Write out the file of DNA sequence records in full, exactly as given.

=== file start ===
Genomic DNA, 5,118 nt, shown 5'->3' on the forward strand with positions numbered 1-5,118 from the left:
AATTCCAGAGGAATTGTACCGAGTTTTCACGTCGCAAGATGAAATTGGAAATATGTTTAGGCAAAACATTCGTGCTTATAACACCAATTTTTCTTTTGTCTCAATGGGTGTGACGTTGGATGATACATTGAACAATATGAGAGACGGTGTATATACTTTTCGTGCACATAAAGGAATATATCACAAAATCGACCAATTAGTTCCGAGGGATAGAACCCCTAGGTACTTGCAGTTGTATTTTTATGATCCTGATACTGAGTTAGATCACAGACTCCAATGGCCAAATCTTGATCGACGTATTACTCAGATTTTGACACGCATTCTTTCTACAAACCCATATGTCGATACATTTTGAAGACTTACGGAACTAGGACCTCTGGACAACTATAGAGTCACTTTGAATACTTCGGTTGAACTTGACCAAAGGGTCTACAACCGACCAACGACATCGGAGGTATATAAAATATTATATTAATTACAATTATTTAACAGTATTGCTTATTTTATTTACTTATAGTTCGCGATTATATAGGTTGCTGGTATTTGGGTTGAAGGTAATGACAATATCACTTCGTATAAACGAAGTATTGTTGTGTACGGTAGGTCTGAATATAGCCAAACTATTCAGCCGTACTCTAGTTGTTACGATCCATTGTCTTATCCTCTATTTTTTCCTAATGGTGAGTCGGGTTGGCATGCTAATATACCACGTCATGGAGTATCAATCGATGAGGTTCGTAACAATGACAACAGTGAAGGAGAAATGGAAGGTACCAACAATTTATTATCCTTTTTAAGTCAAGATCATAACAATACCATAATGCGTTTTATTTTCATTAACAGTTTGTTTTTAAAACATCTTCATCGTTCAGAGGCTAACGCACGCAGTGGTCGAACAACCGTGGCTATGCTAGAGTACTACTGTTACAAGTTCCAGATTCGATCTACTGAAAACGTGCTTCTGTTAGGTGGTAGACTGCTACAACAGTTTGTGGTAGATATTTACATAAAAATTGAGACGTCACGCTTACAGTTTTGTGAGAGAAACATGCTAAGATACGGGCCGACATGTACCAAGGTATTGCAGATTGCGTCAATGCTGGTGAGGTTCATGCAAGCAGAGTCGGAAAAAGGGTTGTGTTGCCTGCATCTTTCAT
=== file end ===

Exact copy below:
Genomic DNA, 5,118 nt, shown 5'->3' on the forward strand with positions numbered 1-5,118 from the left:
AATTCCAGAGGAATTGTACCGAGTTTTCACGTCGCAAGATGAAATTGGAAATATGTTTAGGCAAAACATTCGTGCTTATAACACCAATTTTTCTTTTGTCTCAATGGGTGTGACGTTGGATGATACATTGAACAATATGAGAGACGGTGTATATACTTTTCGTGCACATAAAGGAATATATCACAAAATCGACCAATTAGTTCCGAGGGATAGAACCCCTAGGTACTTGCAGTTGTATTTTTATGATCCTGATACTGAGTTAGATCACAGACTCCAATGGCCAAATCTTGATCGACGTATTACTCAGATTTTGACACGCATTCTTTCTACAAACCCATATGTCGATACATTTTGAAGACTTACGGAACTAGGACCTCTGGACAACTATAGAGTCACTTTGAATACTTCGGTTGAACTTGACCAAAGGGTCTACAACCGACCAACGACATCGGAGGTATATAAAATATTATATTAATTACAATTATTTAACAGTATTGCTTATTTTATTTACTTATAGTTCGCGATTATATAGGTTGCTGGTATTTGGGTTGAAGGTAATGACAATATCACTTCGTATAAACGAAGTATTGTTGTGTACGGTAGGTCTGAATATAGCCAAACTATTCAGCCGTACTCTAGTTGTTACGATCCATTGTCTTATCCTCTATTTTTTCCTAATGGTGAGTCGGGTTGGCATGCTAATATACCACGTCATGGAGTATCAATCGATGAGGTTCGTAACAATGACAACAGTGAAGGAGAAATGGAAGGTACCAACAATTTATTATCCTTTTTAAGTCAAGATCATAACAATACCATAATGCGTTTTATTTTCATTAACAGTTTGTTTTTAAAACATCTTCATCGTTCAGAGGCTAACGCACGCAGTGGTCGAACAACCGTGGCTATGCTAGAGTACTACTGTTACAAGTTCCAGATTCGATCTACTGAAAACGTGCTTCTGTTAGGTGGTAGACTGCTACAACAGTTTGTGGTAGATATTTACATAAAAATTGAGACGTCACGCTTACAGTTTTGTGAGAGAAACATGCTAAGATACGGGCCGACATGTACCAAGGTATTGCAGATTGCGTCAATGCTGGTGAGGTTCATGCAAGCAGAGTCGGAAAAAGGGTTGTGTTGCCTGCATCTTTCAT